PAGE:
Saturday's attack is the biggest on Saudi oil infrastructure since Saddam Hussein's invasion of Kuwait in 1990.Energyread more
Saudi Aramco is aiming to restore by Monday about a third of its crude output that was disrupted after drone attacks on two key oil facilities, The Wall Street Journal...Marketsread more
"Blaming Iran won't end disaster. Accepting our April '15 proposal to end war & begin talks may," Zarif said on Twitter.Energyread more
Oil prices are expected to jump as much as $10 per barrel after a coordinated drone strike hit Saudi Arabia's largest oil field, forcing the kingdom to cut its oil output in...Marketsread more
Apple's new iPhones can still send texts, download apps, and make video calls, but the company spends a lot of time and effort marketing its new phones as powerful photography...Technologyread more
The trucking industry is worth hundreds of billions of dollars per year. Uber is going after this market with Uber Freight, an online platform that matches truckers with...Technologyread more
Some U.S. manufacturers say tariffs, if targeted, will help address longstanding unfair trade practices like intellectual property theft.Traderead more
Supporters of a $15 minimum wage ballot initiative in Florida argue the state's inflation-tied pay hikes have not gone far enough.2020 Electionsread more
Saudi Arabia shut down half its oil production Saturday after drone strikes hit the world's largest oil processing facility in an attack claimed by Yemen's Houthi rebels.Politicsread more
Trusii's hydrogen water machines were supposed to help users with their health problems, but customers claim the company is involved in a giant scam.Technologyread more
The decoupling of the world's two weightiest economies seems as inescapable as its extent and global impact remains incalculable.Politicsread more
A mogul of Middle East real estate development, Emaar Properties Chairman Mohamed Alabbar, said that the region has plenty of development opportunities despite geopolitical tensions and difficulties doing business.
"If I was to look at the region as a whole I'm still positive," he told CNBC at the Milken Institute MENA Summit in Abu Dhabi on Wednesday. However, he cautioned investors to remain prudent in the longer term.
"I'm just careful about what is 2019. I'm just worried that we've been having a good time for too long. So I just hope that 2019 goes well … So make sure your balance sheet and debt level is at reasonable levels, so if there's a shake-up you can handle it," he said.
Emaar Properties is a real estate development company based in the United Arab Emirates (UAE) which is responsible for developments throughout the country and the wider Middle East, and beyond.
Founded in 1997, Emaar Properties has been responsible for much of the development of Dubai, including the iconic Burj Khalifa, the world's tallest building. It has also developed shopping malls and residential property, hotels and entertainment venues.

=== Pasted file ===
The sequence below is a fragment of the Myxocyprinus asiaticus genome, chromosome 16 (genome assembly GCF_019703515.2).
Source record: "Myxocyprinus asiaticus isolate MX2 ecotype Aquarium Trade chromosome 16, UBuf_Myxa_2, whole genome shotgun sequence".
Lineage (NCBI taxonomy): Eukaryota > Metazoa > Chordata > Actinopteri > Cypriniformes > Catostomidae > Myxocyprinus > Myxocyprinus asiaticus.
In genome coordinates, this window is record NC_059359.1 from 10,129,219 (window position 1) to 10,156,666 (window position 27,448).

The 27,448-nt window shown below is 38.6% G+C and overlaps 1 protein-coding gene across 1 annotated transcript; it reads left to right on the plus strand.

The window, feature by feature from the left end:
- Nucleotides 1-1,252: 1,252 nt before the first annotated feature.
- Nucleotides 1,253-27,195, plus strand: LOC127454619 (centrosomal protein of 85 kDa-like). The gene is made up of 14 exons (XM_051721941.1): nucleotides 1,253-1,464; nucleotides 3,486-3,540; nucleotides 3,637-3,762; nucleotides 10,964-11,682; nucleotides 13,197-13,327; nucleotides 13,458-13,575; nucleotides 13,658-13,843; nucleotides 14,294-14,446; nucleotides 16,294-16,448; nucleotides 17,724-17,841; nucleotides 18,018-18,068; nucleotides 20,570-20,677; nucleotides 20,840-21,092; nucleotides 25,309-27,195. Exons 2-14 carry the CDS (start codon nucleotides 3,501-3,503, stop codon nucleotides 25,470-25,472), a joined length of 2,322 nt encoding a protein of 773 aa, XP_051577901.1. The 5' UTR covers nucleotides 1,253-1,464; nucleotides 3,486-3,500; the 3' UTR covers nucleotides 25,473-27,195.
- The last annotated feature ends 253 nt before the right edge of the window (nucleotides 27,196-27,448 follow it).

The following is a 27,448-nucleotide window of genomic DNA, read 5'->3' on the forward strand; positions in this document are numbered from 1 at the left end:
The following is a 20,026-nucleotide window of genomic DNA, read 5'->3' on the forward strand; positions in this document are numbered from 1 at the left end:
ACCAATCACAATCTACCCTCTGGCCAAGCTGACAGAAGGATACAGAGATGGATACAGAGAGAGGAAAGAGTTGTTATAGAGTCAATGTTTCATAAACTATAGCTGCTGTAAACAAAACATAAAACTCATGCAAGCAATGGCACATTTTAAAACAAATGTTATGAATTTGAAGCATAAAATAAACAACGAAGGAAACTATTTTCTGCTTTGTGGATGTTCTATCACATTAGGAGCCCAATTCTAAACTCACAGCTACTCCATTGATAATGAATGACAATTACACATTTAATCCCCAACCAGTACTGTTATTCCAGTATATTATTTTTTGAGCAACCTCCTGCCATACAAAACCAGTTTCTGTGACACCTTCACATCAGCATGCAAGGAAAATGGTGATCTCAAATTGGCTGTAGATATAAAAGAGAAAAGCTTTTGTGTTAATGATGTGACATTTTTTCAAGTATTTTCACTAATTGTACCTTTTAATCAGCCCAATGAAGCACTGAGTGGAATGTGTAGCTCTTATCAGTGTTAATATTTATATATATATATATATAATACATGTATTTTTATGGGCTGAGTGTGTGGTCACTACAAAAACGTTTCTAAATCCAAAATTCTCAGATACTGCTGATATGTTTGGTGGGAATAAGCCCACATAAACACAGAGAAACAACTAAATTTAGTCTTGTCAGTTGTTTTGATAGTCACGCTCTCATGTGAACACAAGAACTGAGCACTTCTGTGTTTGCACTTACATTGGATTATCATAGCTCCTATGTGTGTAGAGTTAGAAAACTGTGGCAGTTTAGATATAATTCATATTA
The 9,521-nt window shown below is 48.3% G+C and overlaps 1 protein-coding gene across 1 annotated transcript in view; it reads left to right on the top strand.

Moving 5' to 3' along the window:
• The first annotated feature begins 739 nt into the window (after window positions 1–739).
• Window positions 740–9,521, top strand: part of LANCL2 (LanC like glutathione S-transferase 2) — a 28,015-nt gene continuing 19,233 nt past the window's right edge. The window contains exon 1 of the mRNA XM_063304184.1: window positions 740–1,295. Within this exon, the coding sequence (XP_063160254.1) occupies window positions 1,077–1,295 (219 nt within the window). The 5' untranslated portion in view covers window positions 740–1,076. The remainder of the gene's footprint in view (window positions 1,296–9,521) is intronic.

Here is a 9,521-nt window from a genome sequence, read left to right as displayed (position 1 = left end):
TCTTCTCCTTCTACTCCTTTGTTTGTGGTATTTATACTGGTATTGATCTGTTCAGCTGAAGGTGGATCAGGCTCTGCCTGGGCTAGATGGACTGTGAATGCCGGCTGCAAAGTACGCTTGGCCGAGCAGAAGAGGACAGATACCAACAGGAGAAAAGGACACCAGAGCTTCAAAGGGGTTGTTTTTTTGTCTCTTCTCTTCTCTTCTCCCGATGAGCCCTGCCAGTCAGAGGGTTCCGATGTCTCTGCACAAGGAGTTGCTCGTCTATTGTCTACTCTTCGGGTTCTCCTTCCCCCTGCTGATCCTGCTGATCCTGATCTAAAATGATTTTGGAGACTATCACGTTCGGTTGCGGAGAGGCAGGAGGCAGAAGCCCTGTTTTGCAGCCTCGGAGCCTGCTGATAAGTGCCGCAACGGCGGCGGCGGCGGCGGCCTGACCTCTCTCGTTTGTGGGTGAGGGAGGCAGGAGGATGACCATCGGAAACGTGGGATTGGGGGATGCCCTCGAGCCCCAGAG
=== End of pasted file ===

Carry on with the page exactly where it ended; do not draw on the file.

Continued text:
The real estate firm also has developments further afield such as in India and Pakistan.
Speaking to CNBC, Alabbar summarized the outlook for the company.
"My view is that Morocco is doing well for us, I would say Egypt is doing extremely well; Saudi Arabia with all the restructuring going on, it's going to be a fabulous opportunity. In the UAE, we still expect to grow 20 percent on an annual basis," he said, noting that the company's growth in India was recovering and Pakistan was doing "reasonably well" for the firm.
Alabbar said the company had achieved around $5 billion of sales in 2017 and close to $1.8 billion of net profit before depreciation, with the company growing around 20 to 25 percent on an annual basis.
"Trust me, the margins, the opportunities and the growth I've been having in the Middle East over the last 20 years — even if you make a mistake, it's so worth it," he said, although he noted doing business in the wider Middle East had its challenges.
"Of course if I'm doing business in the UAE, it's comfortable, it's safe. But if I have to go to Cairo (in Egypt) I have to know the government, I have to know the mayor of Cairo, the mayor of Alexandria. But that's what we do, that's what we're paid for, that's what we have to do to grow our business," he said.
The Middle East is certainly not a region for the faint-hearted. There is ongoing geopolitical turbulence caused by the continuing conflict in Yemen, uncertainty in Syria and Iraq about the possible resurgence of terrorist group Islamic State and internal disputes within the Gulf Cooperation Council (with Qatar being sidelined by Saudi Arabia, Bahrain, the UAE and Egypt), not to mention perceived proxy wars between Saudi Arabia and Iran.
Couple these issues with economic instability, prompted by the lower oil price, and there's a combustive mix for most businesses. Alabbar said it was nothing new, however, and that the region was ripe for real estate development and infrastructure investment.
"I think that what the Middle East is going through is, unfortunately, not new … But the truth is that the opportunities exist — there are millions of people who have to go to school, they have to shop, they have to find jobs and open new factories, there's tourism, so therefore that will contribute to economic growth in the whole region."
Asked about Emaar Properties' balance sheet, Alabbar said there had been difficult times.
"2007, 2008 and 2009 was very painful and I try not to forget the lesson. And I deal with bankers with a lot of respect but when they come and tell me 'your balance sheet is not very efficient' I know that I'm doing a good job. So I like to keep my debt at a very reasonable level. Then again, we have to do business, we have to be aggressive but at the same time we have to keep our eye on the cycle."